Ever been on a roller-coaster ride? It’s scary and exciting at the same time. So is email marketing. Did you think I was going to rant my roller-coaster story here? No. I’ll try sticking to the topic.
Chances are, you’re a little bemused about the whole lead nurturing process via email marketing. In simple words, you can develop a relationship with your potential customers (or leads) by providing them with the information they are seeking.
Let’s jump on to the main part. Here are the six steps to nail the lead nurturing process with email marketing.
STEP 1: Qualifying Leads into Potential Prospects
When someone visits your website and submits a lead capture form what do you ask them? Their location? Profession?
Asking for the right information in accordance with your business goals can help you to hit the bull’s eye. Consider it the first touchpoint for lead generation. Moreover, this initial information can make or break your reputation.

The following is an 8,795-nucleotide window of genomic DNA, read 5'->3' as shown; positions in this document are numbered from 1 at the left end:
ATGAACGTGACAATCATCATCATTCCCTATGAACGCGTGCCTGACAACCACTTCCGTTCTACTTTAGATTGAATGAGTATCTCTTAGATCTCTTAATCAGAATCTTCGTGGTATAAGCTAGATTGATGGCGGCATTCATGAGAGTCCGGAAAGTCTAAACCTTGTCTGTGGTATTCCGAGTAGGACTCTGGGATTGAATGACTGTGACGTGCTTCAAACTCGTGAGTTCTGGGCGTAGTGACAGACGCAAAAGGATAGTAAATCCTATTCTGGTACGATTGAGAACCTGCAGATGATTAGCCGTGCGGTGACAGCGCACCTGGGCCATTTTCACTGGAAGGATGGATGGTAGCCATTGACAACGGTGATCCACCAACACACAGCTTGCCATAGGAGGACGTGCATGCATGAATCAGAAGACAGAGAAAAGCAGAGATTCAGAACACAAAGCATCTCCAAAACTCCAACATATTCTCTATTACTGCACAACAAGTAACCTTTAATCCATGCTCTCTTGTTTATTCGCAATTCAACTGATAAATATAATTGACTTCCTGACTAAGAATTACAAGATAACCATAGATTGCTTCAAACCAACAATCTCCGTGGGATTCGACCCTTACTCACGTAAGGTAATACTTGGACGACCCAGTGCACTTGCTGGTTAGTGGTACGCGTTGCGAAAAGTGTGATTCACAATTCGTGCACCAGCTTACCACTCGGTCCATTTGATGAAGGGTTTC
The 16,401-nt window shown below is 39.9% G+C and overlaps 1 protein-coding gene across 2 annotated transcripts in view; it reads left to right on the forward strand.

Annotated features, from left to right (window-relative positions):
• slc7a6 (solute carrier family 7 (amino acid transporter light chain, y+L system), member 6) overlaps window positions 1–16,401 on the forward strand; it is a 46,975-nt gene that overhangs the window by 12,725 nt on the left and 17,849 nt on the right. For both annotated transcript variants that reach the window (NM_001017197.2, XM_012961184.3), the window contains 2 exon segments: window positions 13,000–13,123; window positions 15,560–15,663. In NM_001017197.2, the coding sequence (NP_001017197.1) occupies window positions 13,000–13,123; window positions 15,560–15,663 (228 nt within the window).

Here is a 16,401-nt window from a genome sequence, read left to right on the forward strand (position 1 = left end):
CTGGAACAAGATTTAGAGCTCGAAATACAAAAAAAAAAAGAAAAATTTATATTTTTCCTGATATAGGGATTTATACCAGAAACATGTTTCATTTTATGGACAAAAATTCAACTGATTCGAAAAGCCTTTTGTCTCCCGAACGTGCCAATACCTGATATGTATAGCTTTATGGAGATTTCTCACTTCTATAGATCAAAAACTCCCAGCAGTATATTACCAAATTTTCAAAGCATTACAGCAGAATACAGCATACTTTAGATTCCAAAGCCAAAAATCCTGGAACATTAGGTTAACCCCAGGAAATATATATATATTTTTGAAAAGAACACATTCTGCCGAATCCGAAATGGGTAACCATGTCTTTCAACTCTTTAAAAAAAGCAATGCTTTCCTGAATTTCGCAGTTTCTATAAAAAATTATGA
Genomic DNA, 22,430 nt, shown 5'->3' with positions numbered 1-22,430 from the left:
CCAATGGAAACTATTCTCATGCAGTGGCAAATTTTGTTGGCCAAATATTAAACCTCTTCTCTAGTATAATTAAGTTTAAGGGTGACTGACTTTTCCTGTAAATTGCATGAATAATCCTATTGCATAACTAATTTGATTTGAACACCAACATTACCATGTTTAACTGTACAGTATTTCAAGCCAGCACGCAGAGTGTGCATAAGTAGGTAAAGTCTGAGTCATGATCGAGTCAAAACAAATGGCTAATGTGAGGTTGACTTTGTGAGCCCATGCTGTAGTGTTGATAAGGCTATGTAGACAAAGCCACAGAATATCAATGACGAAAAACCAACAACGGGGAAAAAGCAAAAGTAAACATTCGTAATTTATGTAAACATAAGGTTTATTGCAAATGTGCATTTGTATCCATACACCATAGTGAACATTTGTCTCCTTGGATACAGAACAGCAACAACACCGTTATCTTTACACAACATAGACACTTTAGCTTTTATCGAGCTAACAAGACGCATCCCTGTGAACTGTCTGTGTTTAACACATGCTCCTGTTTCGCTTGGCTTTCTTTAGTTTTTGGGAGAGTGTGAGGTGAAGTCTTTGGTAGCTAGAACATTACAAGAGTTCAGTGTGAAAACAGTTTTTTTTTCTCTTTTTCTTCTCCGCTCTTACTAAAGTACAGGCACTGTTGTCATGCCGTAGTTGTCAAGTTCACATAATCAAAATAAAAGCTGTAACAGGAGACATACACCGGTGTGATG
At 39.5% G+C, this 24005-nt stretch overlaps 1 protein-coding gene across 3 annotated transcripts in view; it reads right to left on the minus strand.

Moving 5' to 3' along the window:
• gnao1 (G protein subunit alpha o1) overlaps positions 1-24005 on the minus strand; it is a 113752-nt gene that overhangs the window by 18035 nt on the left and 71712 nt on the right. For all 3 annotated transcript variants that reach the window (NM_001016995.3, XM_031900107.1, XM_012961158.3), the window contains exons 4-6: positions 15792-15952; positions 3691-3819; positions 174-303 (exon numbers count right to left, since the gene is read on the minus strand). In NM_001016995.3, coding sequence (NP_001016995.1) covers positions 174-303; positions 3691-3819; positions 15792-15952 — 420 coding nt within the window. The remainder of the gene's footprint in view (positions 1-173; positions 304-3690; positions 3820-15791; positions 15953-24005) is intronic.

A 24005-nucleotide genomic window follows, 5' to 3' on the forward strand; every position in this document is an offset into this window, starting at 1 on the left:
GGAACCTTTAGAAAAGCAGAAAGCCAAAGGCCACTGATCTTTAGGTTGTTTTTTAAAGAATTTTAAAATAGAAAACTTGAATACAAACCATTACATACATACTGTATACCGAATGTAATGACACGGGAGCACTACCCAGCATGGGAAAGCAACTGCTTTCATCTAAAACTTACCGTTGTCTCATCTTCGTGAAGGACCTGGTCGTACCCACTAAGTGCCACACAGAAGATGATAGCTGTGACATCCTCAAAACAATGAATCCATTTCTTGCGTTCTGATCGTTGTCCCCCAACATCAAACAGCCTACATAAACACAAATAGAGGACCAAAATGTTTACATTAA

For example, suppose, you are working for a supply chain enterprise solution. If someone is interested in your software, they need to sign up on your website.
Wendy is in the logistics department of her company and is researching for some of the best supply chain software in the market. She is signing up for your website.
But you do not know the above-mentioned details about your visitor.
What information will you ask from your visitor? Clearly, age and gender are not meeting your exact goals. Rather, you would be more interested in knowing the industry, company, or department along with the geographical location of your visitor.